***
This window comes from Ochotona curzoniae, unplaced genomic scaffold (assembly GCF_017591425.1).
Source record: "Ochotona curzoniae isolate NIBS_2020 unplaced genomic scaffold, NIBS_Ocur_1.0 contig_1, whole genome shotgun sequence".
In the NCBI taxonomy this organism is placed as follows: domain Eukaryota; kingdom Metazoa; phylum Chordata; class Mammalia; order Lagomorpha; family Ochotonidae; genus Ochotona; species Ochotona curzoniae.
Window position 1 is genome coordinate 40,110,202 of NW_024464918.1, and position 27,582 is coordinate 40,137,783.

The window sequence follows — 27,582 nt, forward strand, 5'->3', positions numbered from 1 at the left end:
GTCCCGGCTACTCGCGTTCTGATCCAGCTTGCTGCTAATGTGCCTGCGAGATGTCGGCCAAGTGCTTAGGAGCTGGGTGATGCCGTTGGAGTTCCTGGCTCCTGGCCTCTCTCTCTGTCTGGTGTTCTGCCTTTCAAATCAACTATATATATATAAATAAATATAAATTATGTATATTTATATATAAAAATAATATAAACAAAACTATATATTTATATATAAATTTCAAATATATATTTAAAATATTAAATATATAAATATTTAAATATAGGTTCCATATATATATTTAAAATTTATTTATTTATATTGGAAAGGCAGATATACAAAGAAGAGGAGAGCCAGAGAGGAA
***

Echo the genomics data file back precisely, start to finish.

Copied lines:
This window comes from Ochotona curzoniae, unplaced genomic scaffold (assembly GCF_017591425.1).
Source record: "Ochotona curzoniae isolate NIBS_2020 unplaced genomic scaffold, NIBS_Ocur_1.0 contig_1, whole genome shotgun sequence".
In the NCBI taxonomy this organism is placed as follows: domain Eukaryota; kingdom Metazoa; phylum Chordata; class Mammalia; order Lagomorpha; family Ochotonidae; genus Ochotona; species Ochotona curzoniae.
Window position 1 is genome coordinate 40,110,202 of NW_024464918.1, and position 27,582 is coordinate 40,137,783.

The window sequence follows — 27,582 nt, forward strand, 5'->3', positions numbered from 1 at the left end:
GTCCCGGCTACTCGCGTTCTGATCCAGCTTGCTGCTAATGTGCCTGCGAGATGTCGGCCAAGTGCTTAGGAGCTGGGTGATGCCGTTGGAGTTCCTGGCTCCTGGCCTCTCTCTCTGTCTGGTGTTCTGCCTTTCAAATCAACTATATATATATAAATAAATATAAATTATGTATATTTATATATAAAAATAATATAAACAAAACTATATATTTATATATAAATTTCAAATATATATTTAAAATATTAAATATATAAATATTTAAATATAGGTTCCATATATATATTTAAAATTTATTTATTTATATTGGAAAGGCAGATATACAAAGAAGAGGAGAGCCAGAGAGGAA